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Road centre lines and what they mean

Dashed or broken white centre line

A dashed or broken white line indicates lanes of a road where there are no overtaking restrictions and the road is not considered to have any unusual or dangerous features.

Rural road showing a broken white centre line and a solid white edge line

On standard roads these lines are 100mm wide, 3m long and have a 7m gap between them.

Where the lines are used to show one lane splitting into two, such as where a passing lane starts, the line length is 1m and the gap is 1m until the lane is fully formed.

Short dashed lines mark the turning bay to the right

Where markings indicate that a raised traffic island or median is about to start, they are 150mm wide.

Solid white centre line

A solid white line has the same legal standing as a dashed white line, but it warns motorists that conditions might be more challenging (e.g. the road is narrow or has restricted visibility) or there is a hazard ahead such as a pedestrian crossing, an intersection or a sharp curve.

Solid white centre line due to increased risks (speed control, cycle route)

Solid centre lines before curves usually extend for 30-50m whereas before intersections they usually extend for 15m.

Intersection at Queen St, Auckland, showing solid white lines extending 15m back from the intersection

You are allowed to cross a solid white line, but you should take extra care as the line is there as a warning.

The road is narrow but it’s not appropriate for a solid yellow line as traffic volumes are light (it’s on Waiheke Island) and visibility isn’t unduly compromised.
Coming up to a one-lane bridge, the centre line is solid to warn of the danger

Intersections are sometimes marked with a solid white line. The Road Code says you are not permitted to overtake at an intersection. There are some exceptions to this in section 2.7 of the Land Transport (Road User) Rule 2004.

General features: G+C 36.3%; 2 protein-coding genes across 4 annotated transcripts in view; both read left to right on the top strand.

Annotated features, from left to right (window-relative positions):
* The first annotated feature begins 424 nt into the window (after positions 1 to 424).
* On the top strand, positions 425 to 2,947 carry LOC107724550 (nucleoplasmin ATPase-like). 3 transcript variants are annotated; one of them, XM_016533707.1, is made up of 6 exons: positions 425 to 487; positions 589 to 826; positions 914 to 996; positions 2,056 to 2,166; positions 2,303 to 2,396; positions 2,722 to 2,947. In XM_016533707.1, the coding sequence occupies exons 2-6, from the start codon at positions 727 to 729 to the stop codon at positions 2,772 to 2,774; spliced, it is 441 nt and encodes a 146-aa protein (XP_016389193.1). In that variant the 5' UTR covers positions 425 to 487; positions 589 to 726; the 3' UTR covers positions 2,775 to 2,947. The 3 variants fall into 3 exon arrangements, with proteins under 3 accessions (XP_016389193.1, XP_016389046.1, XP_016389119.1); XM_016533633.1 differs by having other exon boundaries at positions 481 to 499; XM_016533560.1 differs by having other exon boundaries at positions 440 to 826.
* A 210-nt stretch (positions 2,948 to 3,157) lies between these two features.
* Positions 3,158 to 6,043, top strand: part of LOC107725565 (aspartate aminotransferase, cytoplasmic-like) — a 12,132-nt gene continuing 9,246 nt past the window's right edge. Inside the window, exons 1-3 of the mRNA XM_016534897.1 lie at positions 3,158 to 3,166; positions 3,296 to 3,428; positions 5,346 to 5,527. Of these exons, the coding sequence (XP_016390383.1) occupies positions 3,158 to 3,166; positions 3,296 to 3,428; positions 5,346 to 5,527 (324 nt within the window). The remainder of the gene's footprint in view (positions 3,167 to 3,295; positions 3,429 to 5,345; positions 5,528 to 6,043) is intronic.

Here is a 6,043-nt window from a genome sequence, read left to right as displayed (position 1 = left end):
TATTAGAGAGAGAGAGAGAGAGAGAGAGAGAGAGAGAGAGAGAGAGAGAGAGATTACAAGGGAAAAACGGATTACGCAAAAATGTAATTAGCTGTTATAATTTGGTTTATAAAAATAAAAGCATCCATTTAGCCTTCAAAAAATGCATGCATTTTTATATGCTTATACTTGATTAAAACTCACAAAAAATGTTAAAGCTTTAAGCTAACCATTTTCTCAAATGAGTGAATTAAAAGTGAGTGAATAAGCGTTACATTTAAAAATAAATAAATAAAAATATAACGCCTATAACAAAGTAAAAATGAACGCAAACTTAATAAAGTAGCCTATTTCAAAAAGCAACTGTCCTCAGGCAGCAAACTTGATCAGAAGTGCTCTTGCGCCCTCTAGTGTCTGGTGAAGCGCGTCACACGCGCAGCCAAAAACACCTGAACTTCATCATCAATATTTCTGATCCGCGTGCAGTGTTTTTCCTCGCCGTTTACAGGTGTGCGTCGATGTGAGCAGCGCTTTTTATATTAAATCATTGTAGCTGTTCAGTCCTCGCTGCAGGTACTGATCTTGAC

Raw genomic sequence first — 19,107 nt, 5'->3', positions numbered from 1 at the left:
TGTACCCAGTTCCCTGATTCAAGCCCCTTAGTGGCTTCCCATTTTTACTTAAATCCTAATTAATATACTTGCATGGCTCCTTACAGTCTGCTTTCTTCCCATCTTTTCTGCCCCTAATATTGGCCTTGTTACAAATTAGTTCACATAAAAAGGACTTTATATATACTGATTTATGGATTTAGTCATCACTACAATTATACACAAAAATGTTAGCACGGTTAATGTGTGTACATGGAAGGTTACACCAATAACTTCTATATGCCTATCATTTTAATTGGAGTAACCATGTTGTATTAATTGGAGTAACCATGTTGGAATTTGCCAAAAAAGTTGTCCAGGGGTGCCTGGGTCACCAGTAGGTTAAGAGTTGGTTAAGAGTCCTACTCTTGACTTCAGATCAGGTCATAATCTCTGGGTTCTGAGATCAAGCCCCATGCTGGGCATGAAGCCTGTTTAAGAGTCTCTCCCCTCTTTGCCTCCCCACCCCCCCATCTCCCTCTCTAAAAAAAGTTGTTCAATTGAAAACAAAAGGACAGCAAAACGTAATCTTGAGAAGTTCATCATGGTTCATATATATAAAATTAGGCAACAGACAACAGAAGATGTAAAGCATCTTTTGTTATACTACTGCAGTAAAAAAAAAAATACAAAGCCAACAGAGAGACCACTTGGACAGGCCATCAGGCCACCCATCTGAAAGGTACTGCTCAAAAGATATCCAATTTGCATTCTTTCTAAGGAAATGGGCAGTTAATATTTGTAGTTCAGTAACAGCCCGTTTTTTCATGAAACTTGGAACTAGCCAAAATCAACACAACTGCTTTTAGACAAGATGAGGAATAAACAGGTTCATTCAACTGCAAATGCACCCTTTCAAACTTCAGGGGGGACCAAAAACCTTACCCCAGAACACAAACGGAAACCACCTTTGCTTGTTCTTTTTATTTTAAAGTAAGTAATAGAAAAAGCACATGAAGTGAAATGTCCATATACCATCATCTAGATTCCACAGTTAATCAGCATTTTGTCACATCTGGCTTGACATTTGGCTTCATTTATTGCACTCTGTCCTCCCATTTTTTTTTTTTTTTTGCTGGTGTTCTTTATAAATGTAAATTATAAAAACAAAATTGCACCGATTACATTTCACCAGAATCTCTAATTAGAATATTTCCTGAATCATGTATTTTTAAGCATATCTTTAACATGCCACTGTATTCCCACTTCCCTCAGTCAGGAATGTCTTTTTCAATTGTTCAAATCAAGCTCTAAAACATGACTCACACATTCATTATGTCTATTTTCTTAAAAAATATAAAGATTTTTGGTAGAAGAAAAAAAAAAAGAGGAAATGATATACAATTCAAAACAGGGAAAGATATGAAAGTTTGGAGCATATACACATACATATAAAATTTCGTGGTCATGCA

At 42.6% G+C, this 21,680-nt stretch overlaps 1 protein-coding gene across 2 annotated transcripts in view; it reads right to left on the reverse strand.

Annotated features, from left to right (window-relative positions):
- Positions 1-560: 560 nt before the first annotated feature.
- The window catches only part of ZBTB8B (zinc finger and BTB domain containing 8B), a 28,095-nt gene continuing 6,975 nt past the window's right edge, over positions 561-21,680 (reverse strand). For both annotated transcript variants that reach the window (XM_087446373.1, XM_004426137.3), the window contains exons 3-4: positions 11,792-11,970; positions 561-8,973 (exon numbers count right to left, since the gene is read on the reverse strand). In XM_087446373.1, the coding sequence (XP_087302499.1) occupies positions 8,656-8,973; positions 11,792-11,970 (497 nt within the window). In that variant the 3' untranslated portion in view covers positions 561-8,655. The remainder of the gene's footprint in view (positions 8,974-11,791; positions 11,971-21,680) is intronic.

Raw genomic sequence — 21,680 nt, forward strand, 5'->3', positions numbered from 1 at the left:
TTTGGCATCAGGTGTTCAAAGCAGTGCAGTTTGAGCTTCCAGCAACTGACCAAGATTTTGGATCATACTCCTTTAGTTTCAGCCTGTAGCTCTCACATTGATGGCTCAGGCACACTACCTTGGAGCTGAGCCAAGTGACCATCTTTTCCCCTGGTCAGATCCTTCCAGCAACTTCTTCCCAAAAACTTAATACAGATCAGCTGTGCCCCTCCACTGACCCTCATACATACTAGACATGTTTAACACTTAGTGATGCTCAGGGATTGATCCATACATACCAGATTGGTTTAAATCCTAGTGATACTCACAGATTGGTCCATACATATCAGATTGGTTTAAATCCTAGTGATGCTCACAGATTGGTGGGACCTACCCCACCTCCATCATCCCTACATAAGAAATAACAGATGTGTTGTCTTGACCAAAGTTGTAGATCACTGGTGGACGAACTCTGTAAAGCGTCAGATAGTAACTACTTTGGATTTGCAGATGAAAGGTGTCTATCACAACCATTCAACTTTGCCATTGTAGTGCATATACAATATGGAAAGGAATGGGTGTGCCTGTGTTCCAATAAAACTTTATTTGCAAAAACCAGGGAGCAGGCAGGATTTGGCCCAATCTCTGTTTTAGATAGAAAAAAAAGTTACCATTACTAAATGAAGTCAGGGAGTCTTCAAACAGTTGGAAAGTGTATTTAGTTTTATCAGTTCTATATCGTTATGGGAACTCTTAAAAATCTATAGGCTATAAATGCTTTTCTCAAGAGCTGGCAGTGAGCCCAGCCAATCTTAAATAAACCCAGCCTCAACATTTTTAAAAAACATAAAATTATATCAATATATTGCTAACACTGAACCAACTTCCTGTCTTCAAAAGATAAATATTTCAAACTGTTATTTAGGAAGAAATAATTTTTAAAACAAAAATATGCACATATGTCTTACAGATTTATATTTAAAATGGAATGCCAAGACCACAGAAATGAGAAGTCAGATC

Solid white lines are also used to mark the edge of the road.

Dashed or broken yellow line

Broken yellow lines are painted just before a solid yellow line. They are also called no-overtaking advance warning lines and they indicate to drivers who are overtaking that they should move back to the left. To drivers who are following another vehicle, they indicate that now is not the right time to overtake as a solid yellow line is coming up.

Broken yellow lines begin in the distance for the left lane

The stripe width is 100mm and its length is 13m with a 7m gap. On rural roads, 5 stripes are given before a solid yellow line is painted. On an urban road, 3 stripes are given before a solid yellow line is painted.

Broken yellow lines are also used on the edge of the road to indicate no parking/stopping.

Solid yellow line

Motorists must not cross a solid yellow line. Solid yellow lines, also called no-overtaking lines, indicate that there is restricted visibility or another danger. You may still overtake another vehicle, as long as you can keep your wheels to the left of the yellow line.

These lines are often used on rural where there is restricted visibility less than 330m ahead and the distance of the restriction extends more than 80m on. The markings start either 80m before the area of reduced visibility (if it is longer than 160m) or from 80m back from where the motorist would regain normal visibility.

On urban roads, the length of restricted visibility must exceed 30m and the minimum length of the line is 30m.

The minimum length of a no-overtaking line is 80m on rural roads.

Can you cross a yellow no-passing line to pass a parked car?

Clause 2.3(3) in the Land Transport (Road User) Rule 2004 says that you can cross the no-passing line if it’s impractical not to do so because of the size of your vehicle or load, or the other vehicle is creating an obstruction. So, as long as it’s safe to do so, you can cross over that yellow centre line to get by another vehicle that’s parked.

Double lines

There may be two lines present, for example, two parallel solid yellow lines or a solid yellow line and a broken white line. The lines are spaced 100mm apart.

A double solid yellow line is appropriate for this mountain road in the South Island
The solid yellow line ends part-way around the corner for the left lane
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Darren is a member of the Institute of Advanced Motorists and the NZ Motoring Writers' Guild

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